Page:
It is after 12 noon at Mphasi Primary School in Mphasi Village in the area of Traditional Authority Njombwa in Kasungu. The sun’s malevolent gaze is tempered by wisps of scattered clouds gliding across the sky and the gentle breeze that is swaying the trees to and from.
Some pupils — girls in green dresses and pink shirts and boys in green shirts with pink trims — are milling around the windswept grass lawn in the school yard. A call-and-response routine from one of the classrooms can be overheard above the chatter of excited voices on the playground.
In one of the classrooms, pupils of varying ages and from different classes are engaged in a quiz on malaria. They are members of the school’s Edzi Toto Club and they have formed teams with made-up names of primary schools.
The patron of the club, Abel Chisale, asks questions as its matron, Mphatso Nyirenda, tallies the scores. Back and forth, the game of question-and-answer goes on as the teacher tests the children’s knowledge of malaria and the enthusiastic kids respond. They win some, they lose some.
After a rigorous session, one team emerges victorious. Danani James is a member of the victorious team. He seems to be cut out for this. The standard seven pupil says the quizzes competitions have broadenedhis knowledge of malaria.
“After the inter-school quiz, I was able to transfer the knowledge I had gained about malaria to my parents and my peers. The quiz also helped me to understand how to prevent malaria,” says the 16-year-old.
Danani James also represented the school a few months ago in an inter-school quiz in which his school came second.
Outstanding schools and learners went away with different prizes; rakes and slashes were awarded to competing schools, as a reminder to keep their school environment clean and prevent mosquito bleeding while the best learners were awarded a mosquito bed net for personal use. Quiz questions revolved around what causes malaria, signs and symptoms, preventive measures and treatment compliance.
Malaria remains one of Malawi’s major public health problems, with the country reporting 6.9 million cases of malaria in 2018, up from 5.8 million in 2017. The disease is a leading cause of morbidity and death in children under five years and pregnant women. There has been an increase of malaria in school-going children in the past two years. The 2019 Health Management Information Systems (HMIS 2019) estimates that malaria alone accounts for over 23 per cent of outpatient visits and 18 per cent of in-patients in Malawi.
For Kasungu, the national figures seem fairer by comparison.According to Al-Jannat Sadala, malaria coordinator for Kasungu District Health Office, 40 per cent of outpatient visits and 20 per cent of hospital admissions are for malaria.
“As you can see, those are high numbers and they translate to a huge burden for Kasungu,” Sadala says.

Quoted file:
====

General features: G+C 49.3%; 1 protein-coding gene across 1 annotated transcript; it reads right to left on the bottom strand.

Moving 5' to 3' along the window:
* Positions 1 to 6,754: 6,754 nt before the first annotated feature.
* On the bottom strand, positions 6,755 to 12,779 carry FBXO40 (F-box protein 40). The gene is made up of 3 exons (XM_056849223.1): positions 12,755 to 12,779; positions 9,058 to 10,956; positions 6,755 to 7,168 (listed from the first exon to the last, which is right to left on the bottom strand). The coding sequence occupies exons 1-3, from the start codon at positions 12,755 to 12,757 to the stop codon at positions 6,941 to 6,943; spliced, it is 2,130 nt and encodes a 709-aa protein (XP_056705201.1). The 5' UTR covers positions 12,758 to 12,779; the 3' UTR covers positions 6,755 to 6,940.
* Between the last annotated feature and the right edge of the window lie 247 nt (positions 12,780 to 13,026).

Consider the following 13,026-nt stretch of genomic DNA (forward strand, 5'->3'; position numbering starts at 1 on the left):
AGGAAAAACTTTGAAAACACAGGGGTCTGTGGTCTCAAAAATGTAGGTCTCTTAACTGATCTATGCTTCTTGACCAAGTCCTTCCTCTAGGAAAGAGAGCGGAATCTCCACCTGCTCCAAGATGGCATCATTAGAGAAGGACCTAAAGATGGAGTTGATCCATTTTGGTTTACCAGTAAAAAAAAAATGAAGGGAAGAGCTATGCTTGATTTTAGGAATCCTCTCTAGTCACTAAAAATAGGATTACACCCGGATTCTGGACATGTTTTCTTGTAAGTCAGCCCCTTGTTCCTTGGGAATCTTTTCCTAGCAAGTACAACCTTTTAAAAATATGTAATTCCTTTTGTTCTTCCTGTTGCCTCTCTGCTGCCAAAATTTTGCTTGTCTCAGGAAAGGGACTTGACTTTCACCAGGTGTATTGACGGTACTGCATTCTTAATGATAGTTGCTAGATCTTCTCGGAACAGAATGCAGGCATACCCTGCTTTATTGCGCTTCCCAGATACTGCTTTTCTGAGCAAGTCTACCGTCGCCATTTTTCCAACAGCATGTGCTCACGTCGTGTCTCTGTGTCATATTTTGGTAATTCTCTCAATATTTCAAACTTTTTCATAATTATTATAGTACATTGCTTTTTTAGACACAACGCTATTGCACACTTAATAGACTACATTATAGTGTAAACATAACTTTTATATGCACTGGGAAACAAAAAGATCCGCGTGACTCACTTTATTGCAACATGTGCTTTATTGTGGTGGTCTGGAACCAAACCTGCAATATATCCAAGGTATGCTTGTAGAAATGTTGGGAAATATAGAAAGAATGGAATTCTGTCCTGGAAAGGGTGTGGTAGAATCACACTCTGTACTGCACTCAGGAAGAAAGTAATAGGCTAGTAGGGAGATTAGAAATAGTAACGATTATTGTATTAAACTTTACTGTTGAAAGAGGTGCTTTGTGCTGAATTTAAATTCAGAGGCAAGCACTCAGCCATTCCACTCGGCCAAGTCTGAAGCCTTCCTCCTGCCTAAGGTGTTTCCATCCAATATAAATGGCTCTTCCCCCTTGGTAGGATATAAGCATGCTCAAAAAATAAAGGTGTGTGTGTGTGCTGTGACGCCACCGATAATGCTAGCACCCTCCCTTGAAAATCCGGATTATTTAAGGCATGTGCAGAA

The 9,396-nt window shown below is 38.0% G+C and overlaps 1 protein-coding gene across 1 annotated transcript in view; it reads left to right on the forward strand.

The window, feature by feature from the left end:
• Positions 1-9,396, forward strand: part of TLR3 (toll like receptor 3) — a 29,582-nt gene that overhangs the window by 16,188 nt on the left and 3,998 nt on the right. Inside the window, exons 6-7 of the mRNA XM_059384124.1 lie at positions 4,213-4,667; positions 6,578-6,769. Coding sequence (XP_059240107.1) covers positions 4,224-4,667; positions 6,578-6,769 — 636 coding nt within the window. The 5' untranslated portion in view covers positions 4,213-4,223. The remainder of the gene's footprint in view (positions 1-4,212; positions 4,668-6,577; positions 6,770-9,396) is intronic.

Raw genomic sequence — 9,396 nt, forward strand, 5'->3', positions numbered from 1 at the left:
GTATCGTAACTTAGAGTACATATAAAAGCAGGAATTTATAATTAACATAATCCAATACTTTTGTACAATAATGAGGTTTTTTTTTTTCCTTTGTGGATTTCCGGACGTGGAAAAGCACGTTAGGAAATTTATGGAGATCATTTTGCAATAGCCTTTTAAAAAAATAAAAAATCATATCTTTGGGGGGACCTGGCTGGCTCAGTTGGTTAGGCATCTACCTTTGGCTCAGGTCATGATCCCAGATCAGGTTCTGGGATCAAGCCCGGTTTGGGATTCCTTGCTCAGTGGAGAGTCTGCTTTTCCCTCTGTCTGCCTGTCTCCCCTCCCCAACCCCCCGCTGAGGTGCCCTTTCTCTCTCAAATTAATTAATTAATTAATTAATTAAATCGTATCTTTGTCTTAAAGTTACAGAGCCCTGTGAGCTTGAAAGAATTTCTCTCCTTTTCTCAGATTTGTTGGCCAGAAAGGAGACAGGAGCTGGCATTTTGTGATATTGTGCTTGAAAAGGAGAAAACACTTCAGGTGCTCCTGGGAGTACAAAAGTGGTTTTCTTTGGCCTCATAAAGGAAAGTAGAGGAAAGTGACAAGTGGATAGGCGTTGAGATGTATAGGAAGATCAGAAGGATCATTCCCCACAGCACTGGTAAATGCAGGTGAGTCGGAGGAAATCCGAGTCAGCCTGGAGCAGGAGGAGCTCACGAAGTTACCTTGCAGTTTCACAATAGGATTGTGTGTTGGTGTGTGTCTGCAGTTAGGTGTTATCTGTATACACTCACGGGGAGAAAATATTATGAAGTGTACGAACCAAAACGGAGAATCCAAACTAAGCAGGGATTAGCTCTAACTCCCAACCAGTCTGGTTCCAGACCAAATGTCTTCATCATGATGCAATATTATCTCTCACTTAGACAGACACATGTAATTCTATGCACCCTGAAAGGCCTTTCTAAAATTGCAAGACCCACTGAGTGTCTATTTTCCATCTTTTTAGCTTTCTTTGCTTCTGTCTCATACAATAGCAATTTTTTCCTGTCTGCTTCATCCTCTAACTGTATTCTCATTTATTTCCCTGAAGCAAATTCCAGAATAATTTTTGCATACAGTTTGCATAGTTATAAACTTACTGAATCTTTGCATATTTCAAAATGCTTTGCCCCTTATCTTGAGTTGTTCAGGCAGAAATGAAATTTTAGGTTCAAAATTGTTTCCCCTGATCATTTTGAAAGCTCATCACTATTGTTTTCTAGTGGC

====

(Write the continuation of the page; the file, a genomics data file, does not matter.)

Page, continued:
The Parent and Child Health Initiative (PACHI) is implementing a two-year ‘Zero Malaria Starts with Me Campaign’ in Kasungu, Karonga, Mzimba and Neno to support the elimination of malaria among women and children, especially school-going children in Malawi.
PACHI conducts sensitization meetings with representatives of various sectors of the society as well as engaging schools in ways that are as informative as they are entertaining and interactive.
Mphasi Primary School is one of the schools which PACHI has partnered with in the fight against malaria.
The school has had its fair share of challenges regarding malaria.
“In the previous months, as many as 10 to 15 pupils would be absent each day due to suspected malaria,” laments Nyirenda, a teacher at the school.
But she says only three or less are absent or seek permission to go home due to illness, thanksto the interventions they have put in place.
“We conduct various awareness activities such as drama, poems and songs in order to drive our messages across,” Nyirenda explains.
Mwale adds that the campaign, which is funded by the Swiss National Committee for UNICEF with support from UNICEF Malawi and the Malawi Government, engages children as change agents who take malaria messages home to their parents and communities.
While the drop in malaria follows a familiar pattern for the district, where cases peak from December to April or May, Sadala believes the PACHI initiative involving school children, could go a long way in eliminating malaria in the district.
“Whenever we are engaging with communities, we do it through several platforms such as schools and churches. The idea of zero malaria is feasible but it starts with community engagement,” Sadala explains.
School-going children, who are some of the worst affected population by malaria, need engagement because of the long-term impact it would have on the campaign, says Sadala.
“They get some of the information from class, but the information we are giving them is concrete information, is evidence based and if they grasp it they should be able to grow with it,” he says.
According to HMIS (2019), malaria has serious socioeconomic impacts on families and the nation through labor hours lost, school absenteeism and high levels of expenditures for prevention and treatment.
Mwale explains that due to various interventions the school has put in place to prevent malaria since March, the rate of absenteeism has gone down significantly.
There are 834 pupils at Mphasi Primary School, 447 of these are girls.